Wednesday, 16 August 2017

Some other (limited) moth news...

The other evening (Sunday 13/8) I paid a short visit to a nice brownfield site at Machynys, Llanelli primarily to search some thickets of broom for particular micro-moths though nothing of interest was found on that plant. Obviously, I also took the opportunity to see what else was about, but the moths were indeed very `thin on the ground`, with the blustery, rather cool weather probably being responsible.
I did spot a plume though, which I think is Amblyptilia acanthadactyla (`beautiful plume`, see below).

Above: part of the Machynys brownfield site, looking c ESE towards the golf course (out of sight) and with tansy, wild parsnip, melilots and knapweeds in the foreground sward, backed by a clump of broom.

                                                 Above: believed to be a beautiful plume?
Above: please forgive this non-moth photo, but there are n`t many moths around! Look at the opulence of fruiting on this sea buckthorn at the Machynys brownfield site.

Returning home yesterday evening from my Llangennech jaunt, the skies were cloudier than forecast so I decided to put out one trap in my Pwll garden. The result this morning was n`t too bad (a fair c.35 species) which included another plume moth, this time the tiny Adaina microdactyla (`hemp agrimony plume`).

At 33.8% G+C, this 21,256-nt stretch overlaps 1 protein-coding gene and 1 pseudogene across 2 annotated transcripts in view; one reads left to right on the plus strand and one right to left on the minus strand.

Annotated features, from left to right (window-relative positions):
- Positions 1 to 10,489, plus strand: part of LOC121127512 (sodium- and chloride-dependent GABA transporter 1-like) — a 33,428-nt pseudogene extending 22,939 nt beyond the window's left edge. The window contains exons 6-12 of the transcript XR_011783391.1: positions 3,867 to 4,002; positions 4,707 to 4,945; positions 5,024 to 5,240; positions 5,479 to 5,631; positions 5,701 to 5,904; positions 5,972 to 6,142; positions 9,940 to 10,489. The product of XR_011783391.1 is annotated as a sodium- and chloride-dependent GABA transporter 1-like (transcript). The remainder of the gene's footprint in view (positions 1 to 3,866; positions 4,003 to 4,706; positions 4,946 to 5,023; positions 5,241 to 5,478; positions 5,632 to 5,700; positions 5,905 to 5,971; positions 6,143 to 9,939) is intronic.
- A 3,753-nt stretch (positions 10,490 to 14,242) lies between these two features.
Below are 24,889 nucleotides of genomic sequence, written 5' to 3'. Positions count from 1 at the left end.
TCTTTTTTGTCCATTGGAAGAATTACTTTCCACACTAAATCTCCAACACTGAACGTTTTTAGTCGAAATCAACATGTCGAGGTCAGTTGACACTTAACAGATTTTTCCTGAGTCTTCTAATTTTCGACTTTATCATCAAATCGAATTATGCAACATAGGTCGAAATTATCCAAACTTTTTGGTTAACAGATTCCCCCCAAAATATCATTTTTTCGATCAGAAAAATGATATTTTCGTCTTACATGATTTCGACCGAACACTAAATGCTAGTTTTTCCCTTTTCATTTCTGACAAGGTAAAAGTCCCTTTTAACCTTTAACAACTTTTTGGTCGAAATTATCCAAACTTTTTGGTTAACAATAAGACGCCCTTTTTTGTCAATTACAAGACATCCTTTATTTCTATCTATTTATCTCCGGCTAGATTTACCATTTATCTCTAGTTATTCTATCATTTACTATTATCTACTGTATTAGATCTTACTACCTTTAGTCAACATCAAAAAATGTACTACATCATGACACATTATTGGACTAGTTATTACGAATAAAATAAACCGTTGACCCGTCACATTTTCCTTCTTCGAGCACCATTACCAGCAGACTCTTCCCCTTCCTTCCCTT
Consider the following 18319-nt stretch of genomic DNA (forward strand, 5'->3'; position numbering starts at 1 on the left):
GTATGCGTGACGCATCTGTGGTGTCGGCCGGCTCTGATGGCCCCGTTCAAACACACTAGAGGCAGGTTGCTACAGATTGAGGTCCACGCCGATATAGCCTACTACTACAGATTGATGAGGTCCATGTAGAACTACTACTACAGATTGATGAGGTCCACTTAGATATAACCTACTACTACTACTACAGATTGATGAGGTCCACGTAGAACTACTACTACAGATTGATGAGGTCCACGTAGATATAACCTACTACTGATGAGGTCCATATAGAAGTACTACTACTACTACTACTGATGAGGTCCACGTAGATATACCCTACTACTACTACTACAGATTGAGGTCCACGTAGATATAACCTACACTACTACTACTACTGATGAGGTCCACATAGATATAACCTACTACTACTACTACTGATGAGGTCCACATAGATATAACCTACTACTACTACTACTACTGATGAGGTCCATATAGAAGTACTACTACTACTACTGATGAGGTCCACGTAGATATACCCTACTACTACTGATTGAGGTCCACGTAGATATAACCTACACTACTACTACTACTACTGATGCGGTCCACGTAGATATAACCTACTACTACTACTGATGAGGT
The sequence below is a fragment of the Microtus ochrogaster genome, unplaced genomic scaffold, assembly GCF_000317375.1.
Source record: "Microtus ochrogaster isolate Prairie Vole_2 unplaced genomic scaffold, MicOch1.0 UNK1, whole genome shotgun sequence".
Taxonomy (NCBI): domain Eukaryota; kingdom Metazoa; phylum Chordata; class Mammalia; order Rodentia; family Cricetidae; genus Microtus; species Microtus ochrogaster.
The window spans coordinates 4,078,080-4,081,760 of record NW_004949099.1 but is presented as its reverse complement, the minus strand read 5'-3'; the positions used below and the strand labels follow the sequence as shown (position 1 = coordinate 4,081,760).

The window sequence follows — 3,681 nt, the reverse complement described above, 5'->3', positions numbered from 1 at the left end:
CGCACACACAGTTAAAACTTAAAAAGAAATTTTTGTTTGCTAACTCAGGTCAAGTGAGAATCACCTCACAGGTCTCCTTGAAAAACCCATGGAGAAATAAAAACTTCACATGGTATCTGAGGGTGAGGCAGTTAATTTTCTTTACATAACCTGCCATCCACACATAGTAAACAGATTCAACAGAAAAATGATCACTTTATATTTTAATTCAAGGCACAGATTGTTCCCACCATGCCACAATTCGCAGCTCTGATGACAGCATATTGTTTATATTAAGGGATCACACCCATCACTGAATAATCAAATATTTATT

Above: named after its food-plant, hemp agrimony plume.

Other moths included a four-spotted footman (a male) and Ypsolopha parenthesella.

                                            Above: last night`s Ypsolopha parenthesella.

It seems ages since I`ve `trapped out`, but this inclement weather is n`t exactly motivational! My `trapping levels` are certainly down for this current period compared to last year and the fantasy that I earlier entertained that 2017 may be a good migrant summer seems to have flopped - with `west is worst` perhaps summing it up. There have been some interesting migrants in SE England, but with just thin scatterings to the west of Britain. But there`s still autumn...

3 comments:

  1. The Amblyptilia looks like punctidactyla rather than acanthadactyla - speckly and without warm brownish tints.

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    Replies
    1. Thanks George. To part contradict what you say above, it was actually the `brown-ness` rather than grey hues that made me go for acanthadactyla. I too noticed the speckling, but unwisely thought it not significant but now, in retrospect, I can see what you mean and agree with you. The speckling intensity seems to be a good i/d feature.

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  2. PS. Perhaps hence the `punctidactyla` element given to the scientific name.

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